Medical school mission statements may influence graduate student outcomes, Upstate study finds
SYRACUSE, N.Y.-- Medical schools whose mission statements underscore societal good and a desire to train students for service to at-risk populations are more likely to produce physicians who will enter careers in primary care (such as family medicine) and work in medically underserved areas, according to a study by Upstate Medical University researchers published in the June issue of the journal Family Medicine.
Researchers in Upstate’s Department of Family Medicine, led by Christopher Morley, PhD, associate professor of family medicine, public health policy and psychiatry, asked a panel of stakeholders from various medical schools (administrators, faculty, students) to rate the degree to which each medical school mission statement reflected or recognized a social mission of medical education. Mission statements from every U.S. medical school were assessed.
The researchers defined social mission content as “any language that reflects a goal of medical education to train practitioners capable of matching the needs of society and vulnerable populations or for the institution itself to serve vulnerable populations or regions.”
Mission statement ratings were then matched with graduate student outcomes. Researchers found that medical schools with mission statements rated highest for social mission appear to have a greater percentage of graduate students entering family medicine and working in under served areas.
“Producing physicians who enter service-oriented careers like family medicine or work in under served care areas of rural environments is not an accident,” Morley said. “Mission statements are a proxy for an institution’s commitment to service and the greater social good.”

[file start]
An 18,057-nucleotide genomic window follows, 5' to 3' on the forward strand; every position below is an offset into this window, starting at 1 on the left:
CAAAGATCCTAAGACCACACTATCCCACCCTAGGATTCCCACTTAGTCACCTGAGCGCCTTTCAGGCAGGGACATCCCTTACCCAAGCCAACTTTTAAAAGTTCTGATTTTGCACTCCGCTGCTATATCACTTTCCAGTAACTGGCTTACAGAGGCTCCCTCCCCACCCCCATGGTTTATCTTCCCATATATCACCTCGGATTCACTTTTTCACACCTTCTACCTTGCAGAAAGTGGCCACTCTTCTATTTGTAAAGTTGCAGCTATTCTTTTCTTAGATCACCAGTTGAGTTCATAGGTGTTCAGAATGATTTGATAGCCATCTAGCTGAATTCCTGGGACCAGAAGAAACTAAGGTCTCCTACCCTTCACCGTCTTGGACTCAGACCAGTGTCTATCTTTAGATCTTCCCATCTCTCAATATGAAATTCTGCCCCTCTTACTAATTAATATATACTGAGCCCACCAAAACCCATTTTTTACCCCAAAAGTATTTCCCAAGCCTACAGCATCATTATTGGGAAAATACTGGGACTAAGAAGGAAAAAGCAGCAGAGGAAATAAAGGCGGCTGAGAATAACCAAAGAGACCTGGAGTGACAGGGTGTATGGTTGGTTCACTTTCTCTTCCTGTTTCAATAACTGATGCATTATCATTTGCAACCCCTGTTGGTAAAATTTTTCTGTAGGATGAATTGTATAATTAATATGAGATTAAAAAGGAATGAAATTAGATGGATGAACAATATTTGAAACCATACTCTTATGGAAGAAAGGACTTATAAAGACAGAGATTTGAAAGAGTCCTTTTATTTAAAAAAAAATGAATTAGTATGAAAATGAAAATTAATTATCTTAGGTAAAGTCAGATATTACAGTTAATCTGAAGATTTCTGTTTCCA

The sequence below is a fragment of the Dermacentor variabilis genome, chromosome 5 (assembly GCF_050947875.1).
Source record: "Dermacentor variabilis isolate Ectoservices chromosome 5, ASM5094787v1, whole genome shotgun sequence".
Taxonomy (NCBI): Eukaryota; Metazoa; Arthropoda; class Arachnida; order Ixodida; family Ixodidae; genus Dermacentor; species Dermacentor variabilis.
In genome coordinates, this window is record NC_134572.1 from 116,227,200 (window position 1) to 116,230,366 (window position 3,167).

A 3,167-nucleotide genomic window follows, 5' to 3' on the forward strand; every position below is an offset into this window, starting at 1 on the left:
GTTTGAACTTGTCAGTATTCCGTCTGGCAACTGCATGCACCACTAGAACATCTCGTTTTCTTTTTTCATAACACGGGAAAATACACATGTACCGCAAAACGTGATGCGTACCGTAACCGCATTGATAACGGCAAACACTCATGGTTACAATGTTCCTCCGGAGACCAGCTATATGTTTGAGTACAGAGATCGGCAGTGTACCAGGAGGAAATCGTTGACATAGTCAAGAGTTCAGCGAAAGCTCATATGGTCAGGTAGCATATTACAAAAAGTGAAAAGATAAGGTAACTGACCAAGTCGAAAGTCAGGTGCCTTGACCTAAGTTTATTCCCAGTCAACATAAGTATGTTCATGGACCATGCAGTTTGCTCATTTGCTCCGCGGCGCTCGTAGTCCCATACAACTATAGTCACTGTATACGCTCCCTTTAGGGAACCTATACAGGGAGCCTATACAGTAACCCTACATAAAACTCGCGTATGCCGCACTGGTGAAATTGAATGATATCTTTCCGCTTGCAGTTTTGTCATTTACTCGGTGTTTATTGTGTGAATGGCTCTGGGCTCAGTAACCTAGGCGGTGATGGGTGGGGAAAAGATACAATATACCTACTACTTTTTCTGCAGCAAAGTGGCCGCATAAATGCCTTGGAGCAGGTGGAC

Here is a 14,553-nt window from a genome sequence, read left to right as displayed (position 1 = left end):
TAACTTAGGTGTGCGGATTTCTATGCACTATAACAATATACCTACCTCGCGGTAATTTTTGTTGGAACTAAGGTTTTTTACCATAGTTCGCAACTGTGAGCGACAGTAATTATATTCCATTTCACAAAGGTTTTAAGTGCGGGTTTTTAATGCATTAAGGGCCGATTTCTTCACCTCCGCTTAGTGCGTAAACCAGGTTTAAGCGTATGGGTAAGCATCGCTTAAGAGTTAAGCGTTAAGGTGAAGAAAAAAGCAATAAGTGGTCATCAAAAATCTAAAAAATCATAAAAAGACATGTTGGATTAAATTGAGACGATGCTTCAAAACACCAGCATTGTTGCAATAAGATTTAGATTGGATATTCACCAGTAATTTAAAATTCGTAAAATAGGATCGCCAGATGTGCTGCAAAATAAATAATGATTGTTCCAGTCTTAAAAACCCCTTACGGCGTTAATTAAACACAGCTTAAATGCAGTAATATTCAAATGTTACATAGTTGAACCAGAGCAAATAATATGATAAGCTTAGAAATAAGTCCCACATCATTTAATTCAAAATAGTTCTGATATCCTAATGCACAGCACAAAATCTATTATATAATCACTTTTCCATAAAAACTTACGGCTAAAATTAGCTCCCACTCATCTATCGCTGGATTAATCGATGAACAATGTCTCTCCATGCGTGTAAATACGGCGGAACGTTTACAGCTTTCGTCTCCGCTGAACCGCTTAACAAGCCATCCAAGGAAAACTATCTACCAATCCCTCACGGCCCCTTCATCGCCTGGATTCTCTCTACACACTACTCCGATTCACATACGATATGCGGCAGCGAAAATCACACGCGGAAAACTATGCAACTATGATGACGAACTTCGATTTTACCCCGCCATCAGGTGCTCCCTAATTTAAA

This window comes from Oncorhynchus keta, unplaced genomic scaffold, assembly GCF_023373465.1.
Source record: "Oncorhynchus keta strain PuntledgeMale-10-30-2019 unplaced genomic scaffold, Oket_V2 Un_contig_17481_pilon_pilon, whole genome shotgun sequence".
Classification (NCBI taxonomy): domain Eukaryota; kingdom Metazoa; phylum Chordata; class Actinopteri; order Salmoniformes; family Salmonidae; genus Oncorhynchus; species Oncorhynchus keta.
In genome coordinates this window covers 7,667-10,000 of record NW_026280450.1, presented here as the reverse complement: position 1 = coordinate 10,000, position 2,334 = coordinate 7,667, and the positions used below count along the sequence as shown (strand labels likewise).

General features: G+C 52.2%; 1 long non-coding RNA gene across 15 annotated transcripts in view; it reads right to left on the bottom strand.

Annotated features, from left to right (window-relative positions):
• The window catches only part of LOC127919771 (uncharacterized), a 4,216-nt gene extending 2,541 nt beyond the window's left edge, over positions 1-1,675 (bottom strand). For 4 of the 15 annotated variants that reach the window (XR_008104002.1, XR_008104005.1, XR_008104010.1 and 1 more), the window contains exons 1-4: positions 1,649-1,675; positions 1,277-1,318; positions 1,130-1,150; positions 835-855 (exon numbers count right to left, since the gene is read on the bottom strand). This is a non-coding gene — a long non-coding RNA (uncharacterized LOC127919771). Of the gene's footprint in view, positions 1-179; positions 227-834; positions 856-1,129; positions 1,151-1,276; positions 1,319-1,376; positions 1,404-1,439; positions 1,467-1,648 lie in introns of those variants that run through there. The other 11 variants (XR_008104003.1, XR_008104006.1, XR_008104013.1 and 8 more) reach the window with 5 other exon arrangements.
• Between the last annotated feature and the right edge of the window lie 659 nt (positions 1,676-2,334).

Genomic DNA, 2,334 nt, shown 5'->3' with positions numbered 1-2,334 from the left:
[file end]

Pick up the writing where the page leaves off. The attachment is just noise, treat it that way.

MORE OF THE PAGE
The need to increase the ranks of primary care physicians, which includes family medicine, is significant, as indicated in the 20th Report of the Council on Graduate Medical Education. That report noted that optimal health care outcomes and efficiencies are greatest when at least 40 to 50 percent of the physician workforce is composed of primary care physicians.
“Unfortunately, interest in primary care among new physicians is decreasing rather than increasing,” Morley noted. “If medical schools wish to address flaws in the distribution of primary care physicians or physicians who go on to practice in under served communities, then they must be willing to think about the issues comprehensively; this includes decisions about whom to admit how to educate and train those admitted, how to maintain student idealism over the course of training and how to reduce the debt burden of medical education.”
Morley said one solution to address these issues would be to reexamine a school’s mission statement, because such an undertaking can “help galvanize the energy and focus needed to encourage decisions that will increase primary and underserved care placements among medical school graduates.”
“The mission statement is the canary in the coal mine and it does reflect the broader institutional culture, especially as it relates to social good,” Morley said.
In addition to Morley, other study authors are Emily Mader, MPH, MMP, and medical student Timothy Smilnak of Upstate Medical University; Andrew Bazemore, MD, MPH, Stephen Petterson, PhD, of the Robert Graham Center; Jose Rodriguez, MD ,and Kendall Campbell, MD, of Florida State University’s Center for Underrepresented Minorities in Academic Medicine, and Department of Family Medicine and Rural Health.
Caption: Professor Christopher Morley, PhD, left, is lead author on the medical school mission statement study, which was published in a recent edition of the journal Family Medicine. Coauthors, also from Upstate Medical University are, from left, Emily Mader, MPH, MMP, and medical student Timothy Smilnak.